July 19, 2018
Our second day in Thailand started early, which was not really something out of the ordinary; when we travelled to South Korea, our day begun at around the same time. As it was our first full day in Thailand, we want to get acclimated to the transportation system because we have to find our way to our meeting point. You see, to avoid the hustle of organizing our own itinerary, my friends and I agreed to join group tours instead. In opting to join group tours over personalized tours, we were able to find solutions to some of the concerns we initially had, such as the language barrier and getting around Bangkok and its environs.
From our accommodation, we rode a taxi in order to get to the nearest train station. Thankfully, our meeting area was adjacent to a train station. The Bangkok Mass Transit System (or BTS Skytrain in short, and no, not the Korean boyband) is one Bangkok’s primary mass transport system. The BST Skytrain somehow reminded me of of Manila’s Metro/Light Rail Transit (M/LRT). These subtle details kept reminding me of Manila. To those who are not confident of their communication skills, there are ticket dispensing machines available at the stations and yes, there is an English translation for the instructions on how to use the machines.
We reached our destination with time to spare. For our breakfast, we grabbed snacks at the first convenience store that we passed by. We were glad we went out early for we had a challenging time locating our exact meeting place. It was on a backstreet and was shrouded by the bedlam of urban life. We had to go around the block twice before we finally saw our meeting place, a quaint café. While waiting for the rest of our group, my friends and I had our first meal for the day. Once our group was complete, we departed for our destination for the day: Kanchanaburi Province.
As we get farther away from the pandemonium of Bangkok, the landscape started to transform. The towering structures were replaced by vast fields. As the urbanity was replaced by the vestiges of the rural, we finally reached our first stop. Lying on the western part of the country, Kanchanaburi is one of Thailand’s 76 provinces. Over time, Kanchanburi has become a haven for tourists because of its history. To devout cinephiles, the name would somehow ring a bell for it is the setting for the movie The Bridge over the River Kwai, the 1957 Academy Award for Best Picture winner. It was its historical significance that we elected to include Kanchanaburi in our travel itinerary.
Speaking of the award-winning film, our first destination was the titular Bridge over the River Kwai. It was originally spelled as Khwae before it was officially changed to Kwai to meet the expectation of tourists; it is just one of the many prices we had to pay to accommodate tourism. The bridge reeked of history. The bridge was part of a railway that connected Thailand with neighboring Myanmar (Burma), built during the Second World War. Construction begun on October 1942 and was completed a year later. About 200,000 laborers, comprised mostly of prisoners of war from various nationalities, worked on the railway. Unfortunately, several lost their lives because of the harsh environment they had to contend. They were also under the pressure of meeting a tight deadline, and had to deal with malaria. The loss of about 100,000 lives earned the railway the moniker “The Death Railway”.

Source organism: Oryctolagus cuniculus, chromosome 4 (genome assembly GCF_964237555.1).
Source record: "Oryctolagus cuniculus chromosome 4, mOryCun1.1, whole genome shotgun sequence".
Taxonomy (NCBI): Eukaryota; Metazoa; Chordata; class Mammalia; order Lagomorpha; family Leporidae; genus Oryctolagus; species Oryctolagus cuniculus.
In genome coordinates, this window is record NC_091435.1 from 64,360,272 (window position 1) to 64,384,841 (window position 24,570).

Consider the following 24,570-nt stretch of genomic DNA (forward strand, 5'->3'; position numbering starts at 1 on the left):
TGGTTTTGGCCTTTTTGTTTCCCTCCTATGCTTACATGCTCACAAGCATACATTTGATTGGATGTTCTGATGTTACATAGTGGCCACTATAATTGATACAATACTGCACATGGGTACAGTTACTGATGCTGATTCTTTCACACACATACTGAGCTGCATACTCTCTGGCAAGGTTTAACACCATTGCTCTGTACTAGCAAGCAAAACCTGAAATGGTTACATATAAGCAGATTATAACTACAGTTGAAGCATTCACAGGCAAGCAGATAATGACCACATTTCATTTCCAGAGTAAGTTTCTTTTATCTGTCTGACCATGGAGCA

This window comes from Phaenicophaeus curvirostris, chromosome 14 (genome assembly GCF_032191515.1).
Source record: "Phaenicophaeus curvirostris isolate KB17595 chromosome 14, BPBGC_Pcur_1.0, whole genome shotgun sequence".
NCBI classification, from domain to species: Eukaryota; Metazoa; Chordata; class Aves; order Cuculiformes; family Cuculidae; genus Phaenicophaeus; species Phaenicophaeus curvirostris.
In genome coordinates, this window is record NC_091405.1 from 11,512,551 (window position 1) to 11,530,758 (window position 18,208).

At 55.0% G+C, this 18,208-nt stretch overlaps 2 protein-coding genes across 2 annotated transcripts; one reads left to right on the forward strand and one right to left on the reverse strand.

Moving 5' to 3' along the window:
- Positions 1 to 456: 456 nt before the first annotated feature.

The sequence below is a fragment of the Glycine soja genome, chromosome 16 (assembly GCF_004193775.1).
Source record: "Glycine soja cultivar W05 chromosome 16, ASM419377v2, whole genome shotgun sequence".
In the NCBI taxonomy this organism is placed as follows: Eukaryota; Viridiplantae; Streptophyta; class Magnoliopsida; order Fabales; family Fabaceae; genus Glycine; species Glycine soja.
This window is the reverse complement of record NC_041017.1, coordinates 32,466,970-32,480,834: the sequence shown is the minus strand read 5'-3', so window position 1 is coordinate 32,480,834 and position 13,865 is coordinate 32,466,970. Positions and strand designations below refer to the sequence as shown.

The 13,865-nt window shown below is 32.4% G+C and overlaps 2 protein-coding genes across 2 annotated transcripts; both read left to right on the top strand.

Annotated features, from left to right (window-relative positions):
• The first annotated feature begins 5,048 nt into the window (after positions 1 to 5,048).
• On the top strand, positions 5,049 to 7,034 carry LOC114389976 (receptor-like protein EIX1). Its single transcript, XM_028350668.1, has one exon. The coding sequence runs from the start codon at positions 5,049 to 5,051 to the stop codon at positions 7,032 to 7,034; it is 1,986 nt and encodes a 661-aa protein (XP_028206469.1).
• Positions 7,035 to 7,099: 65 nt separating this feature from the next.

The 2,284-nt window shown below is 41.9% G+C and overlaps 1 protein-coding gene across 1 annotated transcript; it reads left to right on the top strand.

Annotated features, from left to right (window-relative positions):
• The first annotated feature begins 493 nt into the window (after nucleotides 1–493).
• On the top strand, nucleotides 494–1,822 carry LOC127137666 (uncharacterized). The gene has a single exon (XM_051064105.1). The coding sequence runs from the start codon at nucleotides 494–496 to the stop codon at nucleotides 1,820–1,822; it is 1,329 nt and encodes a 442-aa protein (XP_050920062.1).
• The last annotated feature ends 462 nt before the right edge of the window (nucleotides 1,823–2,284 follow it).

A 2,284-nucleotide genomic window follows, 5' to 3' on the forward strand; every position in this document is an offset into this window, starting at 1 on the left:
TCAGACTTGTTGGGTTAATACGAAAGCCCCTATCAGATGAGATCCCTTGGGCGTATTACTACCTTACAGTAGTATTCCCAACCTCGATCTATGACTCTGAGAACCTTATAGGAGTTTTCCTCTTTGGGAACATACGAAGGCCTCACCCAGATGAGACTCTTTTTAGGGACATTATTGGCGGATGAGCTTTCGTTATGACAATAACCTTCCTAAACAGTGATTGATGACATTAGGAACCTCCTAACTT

In the contemporary, the bridge remains one of many symbols of the atrocities of the war. This remnant of history has now been developed into a tourist destination. Souvenir shops and parking areas have been built adjacent the bridge to accommodate the ever growing demand of tourism. Even though it was still early, the bridge was already teeming with tourists who came to witness a portion of history, dark its backstory maybe. Tourists can walk the entire stretch of the bridge, while taking pictures. Who’d have thought that in order complete this structure, blood literally had to flow.
After basking in history, we proceeded to Tham Krasae Bridge railway station. For the second part of our itinerary, we are going to actually experience riding the train that plies the Death Railway. The view at the railway station was breathtaking, as it flourished with the greenness of nature. This part of the Thai-Burma railway features a wooden bridge that slithers along the river and flanked on the mountainside. It was, in itself, a breathtaking view. Curious tourists can walk on the bridge and take picture, something we did while waiting for the train to arrive. Once it did, we hopped in for the ride. The idyllic view compensated for the shaky ride. Words are not able to capture the experience and the view.